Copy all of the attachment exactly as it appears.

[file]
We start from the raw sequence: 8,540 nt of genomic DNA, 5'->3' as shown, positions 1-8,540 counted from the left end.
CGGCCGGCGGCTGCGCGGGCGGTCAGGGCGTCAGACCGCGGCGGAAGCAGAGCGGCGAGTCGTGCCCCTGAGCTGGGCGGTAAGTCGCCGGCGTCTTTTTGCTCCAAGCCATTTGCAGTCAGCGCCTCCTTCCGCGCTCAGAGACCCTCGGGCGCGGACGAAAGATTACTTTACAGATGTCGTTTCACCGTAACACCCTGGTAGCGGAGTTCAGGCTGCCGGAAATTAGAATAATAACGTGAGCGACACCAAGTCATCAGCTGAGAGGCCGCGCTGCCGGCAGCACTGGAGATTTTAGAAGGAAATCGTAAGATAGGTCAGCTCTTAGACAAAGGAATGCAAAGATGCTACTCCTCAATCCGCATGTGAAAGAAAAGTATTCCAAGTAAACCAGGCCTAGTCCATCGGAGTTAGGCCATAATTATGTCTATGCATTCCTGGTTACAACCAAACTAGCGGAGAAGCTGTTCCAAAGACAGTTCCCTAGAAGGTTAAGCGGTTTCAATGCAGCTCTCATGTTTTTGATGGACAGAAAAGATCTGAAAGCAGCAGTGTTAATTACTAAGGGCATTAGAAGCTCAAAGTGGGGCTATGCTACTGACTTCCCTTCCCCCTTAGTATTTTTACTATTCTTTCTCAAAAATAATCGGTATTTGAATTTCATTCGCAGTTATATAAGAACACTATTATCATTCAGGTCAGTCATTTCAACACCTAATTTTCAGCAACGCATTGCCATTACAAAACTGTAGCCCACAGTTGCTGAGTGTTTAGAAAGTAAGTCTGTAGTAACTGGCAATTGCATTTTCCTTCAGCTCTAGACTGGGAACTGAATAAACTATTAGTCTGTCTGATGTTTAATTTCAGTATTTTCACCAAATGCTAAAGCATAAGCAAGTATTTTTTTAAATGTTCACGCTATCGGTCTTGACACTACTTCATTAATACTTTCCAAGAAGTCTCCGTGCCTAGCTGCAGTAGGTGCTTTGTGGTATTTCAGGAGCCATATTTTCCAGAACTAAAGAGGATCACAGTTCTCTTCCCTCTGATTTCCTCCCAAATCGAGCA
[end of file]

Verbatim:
We start from the raw sequence: 8,540 nt of genomic DNA, 5'->3' as shown, positions 1-8,540 counted from the left end.
CGGCCGGCGGCTGCGCGGGCGGTCAGGGCGTCAGACCGCGGCGGAAGCAGAGCGGCGAGTCGTGCCCCTGAGCTGGGCGGTAAGTCGCCGGCGTCTTTTTGCTCCAAGCCATTTGCAGTCAGCGCCTCCTTCCGCGCTCAGAGACCCTCGGGCGCGGACGAAAGATTACTTTACAGATGTCGTTTCACCGTAACACCCTGGTAGCGGAGTTCAGGCTGCCGGAAATTAGAATAATAACGTGAGCGACACCAAGTCATCAGCTGAGAGGCCGCGCTGCCGGCAGCACTGGAGATTTTAGAAGGAAATCGTAAGATAGGTCAGCTCTTAGACAAAGGAATGCAAAGATGCTACTCCTCAATCCGCATGTGAAAGAAAAGTATTCCAAGTAAACCAGGCCTAGTCCATCGGAGTTAGGCCATAATTATGTCTATGCATTCCTGGTTACAACCAAACTAGCGGAGAAGCTGTTCCAAAGACAGTTCCCTAGAAGGTTAAGCGGTTTCAATGCAGCTCTCATGTTTTTGATGGACAGAAAAGATCTGAAAGCAGCAGTGTTAATTACTAAGGGCATTAGAAGCTCAAAGTGGGGCTATGCTACTGACTTCCCTTCCCCCTTAGTATTTTTACTATTCTTTCTCAAAAATAATCGGTATTTGAATTTCATTCGCAGTTATATAAGAACACTATTATCATTCAGGTCAGTCATTTCAACACCTAATTTTCAGCAACGCATTGCCATTACAAAACTGTAGCCCACAGTTGCTGAGTGTTTAGAAAGTAAGTCTGTAGTAACTGGCAATTGCATTTTCCTTCAGCTCTAGACTGGGAACTGAATAAACTATTAGTCTGTCTGATGTTTAATTTCAGTATTTTCACCAAATGCTAAAGCATAAGCAAGTATTTTTTTAAATGTTCACGCTATCGGTCTTGACACTACTTCATTAATACTTTCCAAGAAGTCTCCGTGCCTAGCTGCAGTAGGTGCTTTGTGGTATTTCAGGAGCCATATTTTCCAGAACTAAAGAGGATCACAGTTCTCTTCCCTCTGATTTCCTCCCAAATCGAGCA